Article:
Day One at Agile 2009
Day one at the Agile 2009 conference in Chicago has more or less wrapped up. Sessions did not start until late in the morning so it gave the Point2 crew a bit of time to go out for breakfast, and to figure out where each of us had to be.
My first session was Developing Agile Leaders and Teams: A Developmental & Transformational Path as presented by fellow Canuck Gilles Brouillette. He spoke about the psychological theory behind the evolution of leaders in our society. It was interesting to see how 90% of the population hits a leadership ceiling, while only 10% are able to break through it.
After lunch I had the pleasure of seeing Robert C. Martin speak about Craftsmanship in software development. This guy is a pro and it was nice to see that Point2 is already doing most of what he is preaching. An interesting moment was when he asked people to raise their hands based on how many unit tests their team had. Mine stayed up until the “over 4000” mark, and one guy kept his up stating they had 20,000. Martin thought that was awesome, then asked how long they took to run. The guy responded, “all day.”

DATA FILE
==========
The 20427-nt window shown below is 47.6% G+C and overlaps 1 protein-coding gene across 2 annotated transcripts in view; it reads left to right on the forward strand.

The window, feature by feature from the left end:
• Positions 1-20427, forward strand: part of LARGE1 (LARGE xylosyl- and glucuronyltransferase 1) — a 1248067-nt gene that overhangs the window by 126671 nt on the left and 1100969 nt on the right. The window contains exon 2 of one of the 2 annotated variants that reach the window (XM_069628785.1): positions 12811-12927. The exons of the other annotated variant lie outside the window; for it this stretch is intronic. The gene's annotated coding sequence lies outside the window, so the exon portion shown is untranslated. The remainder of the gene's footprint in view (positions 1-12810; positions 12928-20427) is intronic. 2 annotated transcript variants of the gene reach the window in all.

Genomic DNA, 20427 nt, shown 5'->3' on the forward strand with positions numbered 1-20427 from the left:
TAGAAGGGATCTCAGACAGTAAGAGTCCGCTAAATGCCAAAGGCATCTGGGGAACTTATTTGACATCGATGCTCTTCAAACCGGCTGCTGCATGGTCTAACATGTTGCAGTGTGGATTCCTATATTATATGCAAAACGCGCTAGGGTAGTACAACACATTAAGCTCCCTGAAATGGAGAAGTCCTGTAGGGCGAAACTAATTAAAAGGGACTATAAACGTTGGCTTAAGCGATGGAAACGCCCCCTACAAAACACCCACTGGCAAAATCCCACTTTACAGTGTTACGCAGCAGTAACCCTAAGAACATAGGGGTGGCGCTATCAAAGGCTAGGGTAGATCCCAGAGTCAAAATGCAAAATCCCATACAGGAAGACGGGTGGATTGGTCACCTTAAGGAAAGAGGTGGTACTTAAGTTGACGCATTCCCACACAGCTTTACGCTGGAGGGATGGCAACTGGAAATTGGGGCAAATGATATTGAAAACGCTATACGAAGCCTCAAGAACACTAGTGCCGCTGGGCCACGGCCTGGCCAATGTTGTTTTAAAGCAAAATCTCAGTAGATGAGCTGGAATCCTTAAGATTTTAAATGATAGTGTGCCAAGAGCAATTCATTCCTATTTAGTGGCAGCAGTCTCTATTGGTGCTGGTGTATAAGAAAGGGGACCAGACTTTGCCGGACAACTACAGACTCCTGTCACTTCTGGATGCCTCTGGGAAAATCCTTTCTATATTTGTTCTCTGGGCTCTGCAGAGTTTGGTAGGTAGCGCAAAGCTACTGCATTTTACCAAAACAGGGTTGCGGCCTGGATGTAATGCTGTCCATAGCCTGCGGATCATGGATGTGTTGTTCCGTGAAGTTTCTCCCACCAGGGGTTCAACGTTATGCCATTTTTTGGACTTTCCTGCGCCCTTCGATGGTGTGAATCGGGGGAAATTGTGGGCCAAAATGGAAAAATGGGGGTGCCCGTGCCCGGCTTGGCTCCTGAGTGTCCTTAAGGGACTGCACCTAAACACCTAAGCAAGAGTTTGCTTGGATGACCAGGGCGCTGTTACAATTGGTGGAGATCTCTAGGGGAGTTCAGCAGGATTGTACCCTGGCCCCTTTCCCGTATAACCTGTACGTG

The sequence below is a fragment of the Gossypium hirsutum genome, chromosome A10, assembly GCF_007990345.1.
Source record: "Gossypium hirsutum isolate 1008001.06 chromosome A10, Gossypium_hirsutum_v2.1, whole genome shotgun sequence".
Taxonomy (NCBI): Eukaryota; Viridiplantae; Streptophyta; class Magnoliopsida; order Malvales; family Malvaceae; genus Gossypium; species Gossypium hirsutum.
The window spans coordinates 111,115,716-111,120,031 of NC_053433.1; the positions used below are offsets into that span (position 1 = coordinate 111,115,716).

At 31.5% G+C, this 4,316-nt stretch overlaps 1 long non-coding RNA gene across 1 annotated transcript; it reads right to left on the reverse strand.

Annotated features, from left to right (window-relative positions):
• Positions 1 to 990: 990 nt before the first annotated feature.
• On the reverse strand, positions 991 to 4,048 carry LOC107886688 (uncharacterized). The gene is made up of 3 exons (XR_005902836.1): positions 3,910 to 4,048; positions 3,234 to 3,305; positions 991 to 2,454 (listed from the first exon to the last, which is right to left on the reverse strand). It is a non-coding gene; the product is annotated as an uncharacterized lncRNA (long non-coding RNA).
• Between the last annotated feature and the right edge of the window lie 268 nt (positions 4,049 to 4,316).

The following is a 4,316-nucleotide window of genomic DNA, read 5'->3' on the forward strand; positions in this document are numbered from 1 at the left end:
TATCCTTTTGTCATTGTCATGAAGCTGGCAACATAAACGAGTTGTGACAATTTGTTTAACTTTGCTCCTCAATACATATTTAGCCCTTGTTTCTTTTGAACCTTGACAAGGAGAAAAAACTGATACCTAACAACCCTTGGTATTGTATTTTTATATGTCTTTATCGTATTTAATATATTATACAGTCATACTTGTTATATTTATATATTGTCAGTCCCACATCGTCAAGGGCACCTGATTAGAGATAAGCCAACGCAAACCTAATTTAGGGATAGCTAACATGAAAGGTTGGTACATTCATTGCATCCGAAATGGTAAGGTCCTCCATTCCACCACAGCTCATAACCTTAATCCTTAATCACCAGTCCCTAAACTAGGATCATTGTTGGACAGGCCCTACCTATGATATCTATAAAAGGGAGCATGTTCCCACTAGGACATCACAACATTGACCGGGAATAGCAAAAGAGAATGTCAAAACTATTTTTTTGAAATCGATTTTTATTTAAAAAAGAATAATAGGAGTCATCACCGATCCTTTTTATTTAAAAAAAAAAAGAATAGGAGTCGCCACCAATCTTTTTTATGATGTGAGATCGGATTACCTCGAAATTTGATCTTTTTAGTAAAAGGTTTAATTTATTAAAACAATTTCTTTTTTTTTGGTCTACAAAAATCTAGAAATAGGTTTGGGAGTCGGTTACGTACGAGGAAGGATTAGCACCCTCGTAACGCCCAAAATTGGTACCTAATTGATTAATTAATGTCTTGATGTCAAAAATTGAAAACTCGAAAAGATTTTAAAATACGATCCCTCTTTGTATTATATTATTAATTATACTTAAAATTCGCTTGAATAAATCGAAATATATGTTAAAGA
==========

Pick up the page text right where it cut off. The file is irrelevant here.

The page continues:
Giving and Receiving Effective Feedback by Elizabeth Keogh was acceptable, but I think Point2 is further ahead on some of the feedback work we’ve been practicing internally. I personally think that the feedback session proposal we made to Agile 2009 would have been stronger.
My final session for the day was 10 Temptations of an Agile Coach (new or experienced). Stevie Borne did a nice job of exposing many pitfalls that Agile leaders can succumb to, while providing many tips to help recover from, and avoid them.
The day wrapped up with an Ice Breaker event which included a few minor events, company booths, munchies, and “beverages”. I had the opportunity to speak to a few people in the crowd, and it was interesting to see people in different stages of Agile adoption. It was also pretty cool to be asked for advice on how they could make the transition easier, and what types of processes they should embrace. Seems like we’re doing the right things back at home.